Quebec employer to face criminal charges in deaths of three workers


DEATH ON THE JOB can be an accident—or it can be a crime, like the crimes two companies in Quebec are accused of committing when three workers were killed, and five more injured, when their wood manufacturing operations in Beauceville, Quebec caught fire and exploded in September 2021.

The Crown has charged the two companies (Séchoirs de Beauce and Bois Ouvré de Beauceville) with three charges of negligence causing death and five charges of negligence causing bodily harm.

On the morning of Sept. 20, 2021, Mario Morin, Jean Lachance and Martin Roy tried to extinguish a fire that broke out while work was being done on the facility’s roof. An explosion killed all three and injured five other workers. All were members of the United Steelworkers union (USW)

“This is what workers have been asking for,” says Julie Hébert, the health and safety co-ordinator for the union.“We hope that this case will be a breakthrough and lead to more charges being brought when workers are killed and hurt on the job.”

The ‘Westray Law’

The Crown can press criminal charges against a private company under Section 217.1 of the Criminal Code of Canada, also known as the ‘Westray Law’—an amendment introduced in 2004 after more than a decade of lobbying led by the United Steelworkers, in the aftermath of the 1992 Westray Mine explosion in Nova Scotia that killed 26 miners.

The Westray Law imposes a legal duty on employers, to take all reasonable steps to prevent bodily harm to workers performing any assigned work or task.

“These amendments were made so that companies could be held criminally responsible,” said Hébert, adding that these types of charges are rare.

One thousand and eighty-one (1,081) Canadian workers were killed on the job in 2021. The number killed each and every year since 2001 has always been 900 or more.

In the 19 years since the Westray amendments to the Criminal Code they have been utilized just 23 times to bring criminal negligence charges: 13 charges against corporations and 17 charges against individuals.

As of early 2022, only nine out of the 23 prosecutions launched using the Westray Law have been successful: seven against corporations and two against individuals. Sentences have been relatively minor

“Unfortunately, the authorities do not always investigate workplace incidents through a criminal lens,” noted Dominic Lemieux, United Steelworkers Quebec Director.

Martine Savard, the prosecutor in charge of this case, said although the case is criminal, company representatives will not face jail time, if found guilty.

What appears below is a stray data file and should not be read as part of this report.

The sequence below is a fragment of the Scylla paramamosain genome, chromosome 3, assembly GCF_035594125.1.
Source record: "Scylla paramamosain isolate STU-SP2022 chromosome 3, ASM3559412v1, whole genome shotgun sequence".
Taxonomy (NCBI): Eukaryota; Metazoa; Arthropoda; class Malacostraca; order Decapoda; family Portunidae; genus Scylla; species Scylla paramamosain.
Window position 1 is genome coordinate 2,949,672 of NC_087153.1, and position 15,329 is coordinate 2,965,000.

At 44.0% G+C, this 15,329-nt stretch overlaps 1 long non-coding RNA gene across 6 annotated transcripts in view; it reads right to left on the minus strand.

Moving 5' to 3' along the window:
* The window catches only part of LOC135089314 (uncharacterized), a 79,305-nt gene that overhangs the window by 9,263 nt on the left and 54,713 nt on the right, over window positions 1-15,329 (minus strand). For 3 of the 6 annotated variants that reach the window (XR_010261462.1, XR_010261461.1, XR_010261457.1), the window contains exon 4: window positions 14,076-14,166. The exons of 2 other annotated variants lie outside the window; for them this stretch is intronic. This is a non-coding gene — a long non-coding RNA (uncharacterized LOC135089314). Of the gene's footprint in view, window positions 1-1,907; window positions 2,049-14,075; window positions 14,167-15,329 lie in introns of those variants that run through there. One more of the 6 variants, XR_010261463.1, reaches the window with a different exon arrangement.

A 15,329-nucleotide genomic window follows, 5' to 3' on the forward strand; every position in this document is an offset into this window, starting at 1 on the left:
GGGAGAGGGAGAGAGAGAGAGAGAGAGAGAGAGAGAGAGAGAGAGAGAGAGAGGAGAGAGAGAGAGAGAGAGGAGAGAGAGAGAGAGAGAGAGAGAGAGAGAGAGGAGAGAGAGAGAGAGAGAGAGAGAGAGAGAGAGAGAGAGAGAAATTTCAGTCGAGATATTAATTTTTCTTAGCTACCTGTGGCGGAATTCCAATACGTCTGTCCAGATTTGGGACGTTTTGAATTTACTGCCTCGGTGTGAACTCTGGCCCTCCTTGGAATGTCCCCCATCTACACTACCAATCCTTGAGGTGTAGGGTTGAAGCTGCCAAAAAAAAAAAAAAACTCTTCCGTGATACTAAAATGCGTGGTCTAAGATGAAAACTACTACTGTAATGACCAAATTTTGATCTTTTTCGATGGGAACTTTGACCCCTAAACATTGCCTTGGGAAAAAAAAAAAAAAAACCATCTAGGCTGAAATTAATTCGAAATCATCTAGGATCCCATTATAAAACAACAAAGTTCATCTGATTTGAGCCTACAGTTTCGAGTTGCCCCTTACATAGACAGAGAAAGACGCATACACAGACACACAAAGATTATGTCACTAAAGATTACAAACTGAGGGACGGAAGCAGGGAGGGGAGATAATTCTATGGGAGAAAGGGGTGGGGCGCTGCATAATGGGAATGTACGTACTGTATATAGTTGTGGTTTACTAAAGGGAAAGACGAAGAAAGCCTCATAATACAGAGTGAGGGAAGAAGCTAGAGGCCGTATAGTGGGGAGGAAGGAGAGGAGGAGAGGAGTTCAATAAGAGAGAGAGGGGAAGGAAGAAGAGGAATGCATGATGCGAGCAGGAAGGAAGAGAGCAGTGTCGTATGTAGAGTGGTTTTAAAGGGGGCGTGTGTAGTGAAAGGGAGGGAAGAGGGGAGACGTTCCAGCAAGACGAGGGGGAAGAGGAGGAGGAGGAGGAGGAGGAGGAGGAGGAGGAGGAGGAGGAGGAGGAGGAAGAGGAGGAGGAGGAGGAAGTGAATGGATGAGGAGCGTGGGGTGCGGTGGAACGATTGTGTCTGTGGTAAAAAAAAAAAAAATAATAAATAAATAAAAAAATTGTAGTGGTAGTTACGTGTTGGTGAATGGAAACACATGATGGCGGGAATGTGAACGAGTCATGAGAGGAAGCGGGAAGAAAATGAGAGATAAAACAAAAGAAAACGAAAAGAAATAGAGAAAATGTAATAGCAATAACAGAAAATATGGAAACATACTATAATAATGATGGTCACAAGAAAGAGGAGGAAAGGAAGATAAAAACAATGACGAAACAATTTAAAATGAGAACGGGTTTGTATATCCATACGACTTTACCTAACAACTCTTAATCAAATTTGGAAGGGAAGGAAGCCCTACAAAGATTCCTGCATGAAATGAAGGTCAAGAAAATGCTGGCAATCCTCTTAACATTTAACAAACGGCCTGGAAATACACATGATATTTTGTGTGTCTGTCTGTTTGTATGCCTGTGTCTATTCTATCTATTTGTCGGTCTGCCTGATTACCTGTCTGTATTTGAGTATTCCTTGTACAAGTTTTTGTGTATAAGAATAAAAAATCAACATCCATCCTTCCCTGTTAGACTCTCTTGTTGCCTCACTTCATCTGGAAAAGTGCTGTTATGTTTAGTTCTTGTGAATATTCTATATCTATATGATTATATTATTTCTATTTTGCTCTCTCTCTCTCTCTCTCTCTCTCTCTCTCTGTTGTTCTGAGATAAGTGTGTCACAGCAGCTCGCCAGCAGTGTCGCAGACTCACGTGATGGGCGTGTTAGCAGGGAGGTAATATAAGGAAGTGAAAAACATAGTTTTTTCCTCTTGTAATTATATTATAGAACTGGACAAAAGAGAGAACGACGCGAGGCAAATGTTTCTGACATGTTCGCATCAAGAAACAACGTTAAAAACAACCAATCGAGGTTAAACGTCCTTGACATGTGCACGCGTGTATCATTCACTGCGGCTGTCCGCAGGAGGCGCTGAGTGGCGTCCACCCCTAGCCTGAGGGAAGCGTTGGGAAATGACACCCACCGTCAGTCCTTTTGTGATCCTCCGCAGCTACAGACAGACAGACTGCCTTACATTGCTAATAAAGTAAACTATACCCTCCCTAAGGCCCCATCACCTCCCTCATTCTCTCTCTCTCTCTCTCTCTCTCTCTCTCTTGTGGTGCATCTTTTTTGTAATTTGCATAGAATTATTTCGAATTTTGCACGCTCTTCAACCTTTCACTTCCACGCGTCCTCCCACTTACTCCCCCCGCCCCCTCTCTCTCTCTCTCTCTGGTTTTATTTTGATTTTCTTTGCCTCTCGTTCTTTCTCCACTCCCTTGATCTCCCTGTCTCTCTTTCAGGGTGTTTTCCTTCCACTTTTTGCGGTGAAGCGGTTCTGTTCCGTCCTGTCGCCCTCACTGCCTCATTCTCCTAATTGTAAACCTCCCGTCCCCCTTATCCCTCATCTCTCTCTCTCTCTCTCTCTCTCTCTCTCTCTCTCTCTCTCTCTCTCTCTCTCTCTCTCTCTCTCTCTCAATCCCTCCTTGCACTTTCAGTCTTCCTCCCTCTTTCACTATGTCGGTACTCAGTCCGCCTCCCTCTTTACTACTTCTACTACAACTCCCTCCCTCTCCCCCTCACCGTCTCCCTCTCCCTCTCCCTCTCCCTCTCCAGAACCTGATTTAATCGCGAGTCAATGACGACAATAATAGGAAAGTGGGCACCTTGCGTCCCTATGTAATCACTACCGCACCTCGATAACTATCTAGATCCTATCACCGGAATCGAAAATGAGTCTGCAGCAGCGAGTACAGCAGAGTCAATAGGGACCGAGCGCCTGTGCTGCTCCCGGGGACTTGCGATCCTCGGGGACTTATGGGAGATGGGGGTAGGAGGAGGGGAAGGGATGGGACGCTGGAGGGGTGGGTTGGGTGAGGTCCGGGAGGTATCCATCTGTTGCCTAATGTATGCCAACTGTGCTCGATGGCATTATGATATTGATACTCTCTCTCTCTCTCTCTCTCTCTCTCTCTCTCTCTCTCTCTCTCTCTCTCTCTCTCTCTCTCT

“It’s really the company that is subject to a fine,” said Savard. “There is no maximum or minimum fine. So the court really has the power to impose the penalty that is appropriate in the circumstances”

Kill a worker—go to jail

“It’s quite simple, really—if you kill a worker, you go to jail,” says Ed Kent, USW Health, Safety and Environment rep for Western Canada.

Five workers died when a crane, working on a 25-storey tower in Vancouver, collapsed on them in July 2021. Whether or not someone should go to jail because of it depends on a report into the circumstances surrounding the deaths. The report is complete. The union wants it released. WorkSafeBC refuses.

“The families of the victims and the public deserve to know what happened and if any criminal elements were present,” says Kent. “If there were such elements, there needs to be accountability. If there weren’t, then we need to know what happened, so tragic accidents can be prevented in the future.”

“If employer negligence was found, then it’s time to enforce the law,” says Kent. “There need to be serious consequences for killing workers, more than just fines. Death cannot be a cost of doing business.”

An RCMP report into whether there was any criminality in the matter is still ongoing.

Stop the Killing

The USW leads a national campaign—Stop the Killing, Enforce the Law—which calls on governments at all levels to ensure greater training, direction and co-ordination among workplace safety and law enforcement authorities to ensure greater awareness and enforcement of the Westray Law.

For more information on USW’s campaign, see

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